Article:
Monday, September 17, 2007

Uncle Earl, John Paul Jones protegees, enthusiastic in Virginia

Uncle Earl put on a great performance Sunday at the Birchmere in Alexandria, Va., a place they proclaimed as one of their favorite venues in the country. It's a place they attested they wouldn't miss their show, no matter how much trouble they had getting there, as they hilariously described for the audience between songs.

The all-female string band's set list was comprised of songs from the members' side projects and their two collaborative albums, the second of which was produced by John Paul Jones and also includes the Led Zeppelin musician on mandola, bass, piano, Papoose, wobbleboard, and a fair amount of background hollering.

What's really wonderful about this band is their versatility. Each g'Earl is proficient at her instruments -- Rayna Gellert on fiddle, Abigail Washburn on banjo, Kristin Andreassen on guitar, fiddle, harmonica, banjo and ukulele, and KC Groves on mandolin, guitar and mandola -- and each can sing. They trade off lead vocals from song to song, and their other individual talents, including Kristin's dancing and Abigail's keen sense of fashion, are all highlighted eventually. Onstage, they obviously displayed the same "enthusiasm, willingness and fine musicianship" to which Jones alludes in the liner notes to their March release, Waterloo, Tennessee.

At the Birchmere, Uncle Earl was joined onstage by the six-member King Wilkie, which Kristin proclaimed to be the object of her affection. Both groups are signed to Rounder Records. Several members made cameo appearances throughout Uncle Earl's set, and touring addition Laura Cortese played upright bass throughout it all.

One unexpected treat was a cover of the Police's "Canary in a Coalmine" in a nifty arrangement that could have been made by Rolf Harris. Another standout number can be found on Kristin's solo effort, Kiss Me Hello: "Crayola Doesn't Make a Color for Your Eyes." It's a children's song she cowrote and for which she won a songwriting contest earlier in the year. Immediately at the chorus, many audience members let out a noise that signalled either they had just recognized the song ("ahhhhh") or they thought its lyrics and harmonies were absolutely charming and angelic ("awwwww"). The song also benefited from Kristin's playful pattycake with Rayna, four-part harmony from the g'Earls, and a toy piano solo from King Wilkie's Reid Burgess. Uncle Earl's set concluded with an ensemble jam on the g'Earls' arrangement of the traditional "Black-eyed Susie."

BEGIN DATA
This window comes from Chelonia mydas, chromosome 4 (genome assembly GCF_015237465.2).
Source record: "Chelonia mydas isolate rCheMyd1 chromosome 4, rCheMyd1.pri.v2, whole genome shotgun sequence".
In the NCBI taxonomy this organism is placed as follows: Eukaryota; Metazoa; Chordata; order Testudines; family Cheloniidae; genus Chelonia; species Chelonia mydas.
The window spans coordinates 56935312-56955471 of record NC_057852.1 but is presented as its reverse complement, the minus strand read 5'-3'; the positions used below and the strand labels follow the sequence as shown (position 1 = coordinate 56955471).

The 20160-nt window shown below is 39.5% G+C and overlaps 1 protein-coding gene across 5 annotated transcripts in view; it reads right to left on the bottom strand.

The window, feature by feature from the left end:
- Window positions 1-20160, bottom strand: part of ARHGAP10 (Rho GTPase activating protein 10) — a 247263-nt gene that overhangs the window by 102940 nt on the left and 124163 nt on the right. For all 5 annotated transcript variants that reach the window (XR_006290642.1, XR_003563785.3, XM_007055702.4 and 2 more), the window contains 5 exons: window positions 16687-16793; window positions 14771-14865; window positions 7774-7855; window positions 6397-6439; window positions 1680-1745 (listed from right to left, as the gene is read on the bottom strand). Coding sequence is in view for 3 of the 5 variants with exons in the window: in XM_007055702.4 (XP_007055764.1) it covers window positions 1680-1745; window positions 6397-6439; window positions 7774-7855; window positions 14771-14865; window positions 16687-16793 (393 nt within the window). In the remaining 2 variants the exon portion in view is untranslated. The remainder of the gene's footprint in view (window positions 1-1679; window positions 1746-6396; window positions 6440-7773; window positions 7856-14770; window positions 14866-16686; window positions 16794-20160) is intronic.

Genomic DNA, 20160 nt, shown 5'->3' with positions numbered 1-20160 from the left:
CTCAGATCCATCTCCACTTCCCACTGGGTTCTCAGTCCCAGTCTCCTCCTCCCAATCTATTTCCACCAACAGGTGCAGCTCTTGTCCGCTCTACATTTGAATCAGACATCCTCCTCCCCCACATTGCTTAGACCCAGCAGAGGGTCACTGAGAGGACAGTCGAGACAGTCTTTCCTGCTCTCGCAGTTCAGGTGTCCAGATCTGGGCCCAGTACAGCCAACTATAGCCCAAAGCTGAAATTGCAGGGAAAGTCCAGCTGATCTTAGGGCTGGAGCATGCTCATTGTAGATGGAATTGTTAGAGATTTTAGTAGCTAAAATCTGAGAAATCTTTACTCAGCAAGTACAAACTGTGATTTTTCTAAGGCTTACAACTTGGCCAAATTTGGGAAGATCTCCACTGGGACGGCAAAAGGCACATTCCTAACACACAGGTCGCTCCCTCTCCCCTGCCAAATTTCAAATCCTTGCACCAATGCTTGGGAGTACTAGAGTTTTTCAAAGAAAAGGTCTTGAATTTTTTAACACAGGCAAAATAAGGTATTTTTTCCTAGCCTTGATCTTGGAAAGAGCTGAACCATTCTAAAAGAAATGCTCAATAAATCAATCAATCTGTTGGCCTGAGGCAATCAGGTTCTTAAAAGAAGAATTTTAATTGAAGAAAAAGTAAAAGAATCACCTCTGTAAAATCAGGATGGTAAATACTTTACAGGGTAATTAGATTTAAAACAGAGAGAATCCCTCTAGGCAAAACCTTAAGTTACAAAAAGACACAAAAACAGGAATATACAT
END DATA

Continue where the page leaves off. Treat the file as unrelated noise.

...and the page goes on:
After the show, I asked the gorgeous Rayna whether her group has taken a cue from Jones and enlisted Andy Manson in England to make them any acoustic stringed instruments. Rolling her eyes, she said, "I wish!" His equipment is a little pricey for the group, she suggested. One of Jones's instruments, a mandocello, is so large that she calls it the "water buffalo," she said, and it makes her jealous.

Then she really made me jealous. Kristin and Rayna said they have one more show in the United States this road trip and that Uncle Earl will be touring England this November. Their tour dates will end in time for the Led Zeppelin reunion concert in London on the 26th. Any plans to attend? First, Kristin stroked her chin and teased, "We'll see." Separately, Rayna's answer, however, was more direct. Maybe she doesn't have a water buffalo she can call her own, but she confirmed that indeed all of her band would be special guests of John Paul Jones at the Led Zeppelin show. Now who's jealous?

Saturday, September 15, 2007

November reunion, outlasting previous ones six times over, needs to be preserved

It appears some real advance planning has accompanied the announcement of this upcoming concert performance by the surviving members of Led Zeppelin, scheduled to take place two months into the future.

When I speak of advance planning, certainly I am not referring to the lack of foresight that meant the announcement of a ticket registration process was uprooted by excessive demand within minutes. (After all, who could have predicted so many people would want to go to a little Led Zeppelin show in 2007? What does the proverb say absence does? Hmmmm.)